Holocaust, Israel Relatively Ignored in Catholic, Protestant Schools
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Holocaust, Israel Relatively Ignored in Catholic, Protestant Schools

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The two most decisive events of contemporary Jewish history–the Nazi holocaust and the re-birth of Israel–are relatively ignored in the courses of study offered by Catholic and Protestant colleges and theological seminaries in America. That is the “possible conclusion” derived from a nation-wide survey just completed on the specific changes in educational programming that has taken place in these institutions since the Vatican II Conciliar statement on the Jews five years ago. The survey was conducted jointly by the American Jewish Committee and the Institute of Judaeo-Christian Studies at Seton Hall University. A preliminary review of the results was offered by Rabbi Marc H. Tanenbaum, director of the AJ Committee’s interreligious affairs department at a three-day interfaith convocation at Seton Hall which ended today. The survey found that Judaism is taught essentially as a “religion” and probably most specifically as background for or a prelude to Christian theological studies. Very few of the schools that responded to the questionnaire maintains a department of Jewish studies, though nearly half of them provide separate courses in Jewish studies and nearly 70 percent say that they invite local rabbis to join the class when specifically Jewish subjects are being discussed. Rabbi Tanenbaum said the level of response to the questionnaires was an indication of the level of interest in Jewish studies on the part of the institutions queried.

Responses were received from 65 percent of the Catholic colleges and universities and 30 percent of the seminaries. Out of 500 Catholic high schools, 35.4 percent responded. The response from Protestant institutions was 52 percent for colleges and 30 percent for seminaries. Rabbi Tanenbaum reported that a very small percentage of the institutions of higher learning deal with the meaning of the Nazi holocaust. The figure ranges from zero percent of the Protestant seminaries to 2.2 percent of the colleges and 1.3 percent of Catholic colleges to 6.8 percent of Catholic seminaries. But 23.2 percent of the Catholic high schools reported that they treated the Nazi period in religion courses and 13.6 percent said they did so in Church history courses. The survey showed that 10.3 percent of the Catholic seminaries and 5.4 percent of the colleges offered courses on the history of Israel. The figure for Protestant schools was 1.5 percent and 6.8 percent respectively. But 19.6 percent of Catholic high schools offered such courses. Courses dealing with the theological significance of the State of Israel were given in 1.3 percent of the Catholic colleges, 10.3 percent of the seminaries and 25.5 percent of the high schools. No Protestant seminaries and 5.1 percent of the Protestant colleges had such courses.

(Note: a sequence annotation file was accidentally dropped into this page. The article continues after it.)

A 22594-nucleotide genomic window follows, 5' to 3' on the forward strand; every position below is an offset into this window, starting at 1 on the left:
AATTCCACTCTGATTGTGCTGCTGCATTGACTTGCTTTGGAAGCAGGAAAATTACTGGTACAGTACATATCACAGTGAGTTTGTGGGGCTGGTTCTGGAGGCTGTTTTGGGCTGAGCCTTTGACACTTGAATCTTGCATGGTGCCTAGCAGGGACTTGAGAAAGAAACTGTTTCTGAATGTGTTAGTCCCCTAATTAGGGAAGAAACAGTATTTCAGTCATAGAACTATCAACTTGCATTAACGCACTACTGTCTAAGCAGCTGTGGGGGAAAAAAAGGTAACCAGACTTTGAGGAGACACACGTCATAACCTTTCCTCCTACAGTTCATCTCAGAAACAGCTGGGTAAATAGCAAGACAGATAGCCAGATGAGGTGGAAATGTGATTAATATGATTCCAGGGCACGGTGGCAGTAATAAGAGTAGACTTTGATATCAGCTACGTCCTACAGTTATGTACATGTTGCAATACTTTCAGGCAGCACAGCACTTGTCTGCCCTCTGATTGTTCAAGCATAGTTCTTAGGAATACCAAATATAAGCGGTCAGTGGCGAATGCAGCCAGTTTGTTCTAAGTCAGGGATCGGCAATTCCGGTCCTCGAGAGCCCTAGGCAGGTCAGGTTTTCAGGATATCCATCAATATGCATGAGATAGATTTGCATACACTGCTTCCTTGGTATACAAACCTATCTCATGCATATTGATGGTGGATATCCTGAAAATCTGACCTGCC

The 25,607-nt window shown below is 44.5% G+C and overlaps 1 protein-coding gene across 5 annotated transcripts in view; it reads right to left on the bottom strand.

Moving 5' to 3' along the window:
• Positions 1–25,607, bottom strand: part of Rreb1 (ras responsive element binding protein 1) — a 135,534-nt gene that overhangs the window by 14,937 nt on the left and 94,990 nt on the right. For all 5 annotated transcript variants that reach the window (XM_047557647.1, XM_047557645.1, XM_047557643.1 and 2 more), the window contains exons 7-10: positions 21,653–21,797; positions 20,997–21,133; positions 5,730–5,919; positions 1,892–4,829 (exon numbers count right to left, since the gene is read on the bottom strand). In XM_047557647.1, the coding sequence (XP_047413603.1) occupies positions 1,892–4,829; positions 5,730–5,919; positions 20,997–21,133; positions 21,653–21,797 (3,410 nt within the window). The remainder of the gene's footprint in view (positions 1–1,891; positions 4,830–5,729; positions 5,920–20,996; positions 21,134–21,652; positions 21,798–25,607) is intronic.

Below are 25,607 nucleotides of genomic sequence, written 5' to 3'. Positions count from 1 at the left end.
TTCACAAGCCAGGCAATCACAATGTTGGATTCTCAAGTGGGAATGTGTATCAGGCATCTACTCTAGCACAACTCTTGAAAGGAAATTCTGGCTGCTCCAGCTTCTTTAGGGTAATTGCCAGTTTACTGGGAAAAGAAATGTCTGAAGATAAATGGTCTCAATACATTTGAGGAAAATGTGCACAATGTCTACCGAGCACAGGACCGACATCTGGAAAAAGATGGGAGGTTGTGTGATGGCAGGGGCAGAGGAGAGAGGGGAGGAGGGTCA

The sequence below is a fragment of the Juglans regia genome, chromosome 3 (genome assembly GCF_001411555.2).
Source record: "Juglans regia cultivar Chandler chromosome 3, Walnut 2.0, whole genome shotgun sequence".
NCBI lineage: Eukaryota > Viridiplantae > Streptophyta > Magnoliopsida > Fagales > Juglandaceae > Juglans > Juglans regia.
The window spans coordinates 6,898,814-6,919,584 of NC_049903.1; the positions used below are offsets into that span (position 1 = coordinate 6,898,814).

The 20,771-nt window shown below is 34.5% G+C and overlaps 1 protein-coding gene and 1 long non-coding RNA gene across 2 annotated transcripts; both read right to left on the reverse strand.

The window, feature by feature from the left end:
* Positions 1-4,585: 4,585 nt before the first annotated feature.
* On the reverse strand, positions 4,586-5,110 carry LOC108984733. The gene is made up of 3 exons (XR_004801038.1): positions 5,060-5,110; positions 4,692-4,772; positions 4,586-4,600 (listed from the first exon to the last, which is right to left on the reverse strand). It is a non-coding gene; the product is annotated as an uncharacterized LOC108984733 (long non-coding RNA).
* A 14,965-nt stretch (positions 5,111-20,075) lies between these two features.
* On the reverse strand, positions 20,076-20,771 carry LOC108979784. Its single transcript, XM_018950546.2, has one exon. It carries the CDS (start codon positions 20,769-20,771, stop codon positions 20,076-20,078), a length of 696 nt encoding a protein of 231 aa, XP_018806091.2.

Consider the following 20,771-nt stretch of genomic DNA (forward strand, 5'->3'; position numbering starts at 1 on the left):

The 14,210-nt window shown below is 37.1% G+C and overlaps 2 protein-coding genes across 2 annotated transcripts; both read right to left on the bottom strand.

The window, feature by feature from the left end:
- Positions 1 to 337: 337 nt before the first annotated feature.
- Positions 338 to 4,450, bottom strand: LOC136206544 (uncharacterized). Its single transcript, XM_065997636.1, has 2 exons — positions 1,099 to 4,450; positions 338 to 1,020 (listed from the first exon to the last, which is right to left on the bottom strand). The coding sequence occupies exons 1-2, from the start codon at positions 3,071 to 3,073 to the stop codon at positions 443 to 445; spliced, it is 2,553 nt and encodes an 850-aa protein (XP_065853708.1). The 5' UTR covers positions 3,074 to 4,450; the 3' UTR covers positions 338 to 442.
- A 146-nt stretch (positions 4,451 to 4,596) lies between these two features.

Rabbi Tanenbaum said that the tendency to treat Judaism as a background to Christianity “does not mean that Judaism must necessarily be presented in a negative light. But it does seem appropriate to question whether certain aspects of Judaism which are critical to Jews as they understand themselves receive full exploration, such as Jewish historical continuity, the strong sense of Jewish peoplehood and Jewish religious development in the post-Biblical period.” The convocation was addressed by the Rev. Cornelius Rijk, director of the Vatican Office of Catholic-Jewish relations who predicted an unprecedented relationship between Judaism and the Catholic Church resulting from recent changes in Catholic attitudes. “Judaism exists as a strong, living, religious reality. The shocking experiences of the last 30 years have opened many eyes. The reality of the Jewish people has been impressed on the non-Jewish world–a reality which can no longer be denied,” he said. The convocation was greeted by AJ Committee president Philip E. Hoffman who said that whatever reservations existed in Jewish circles about the final wording of the Conciliar statement on the Jews, “subsequent developments indicate that Catholic authorities in this country take the Declaration seriously. Better an imperfect declaration positively and sensitively implemented than a perfect document Ignored.”

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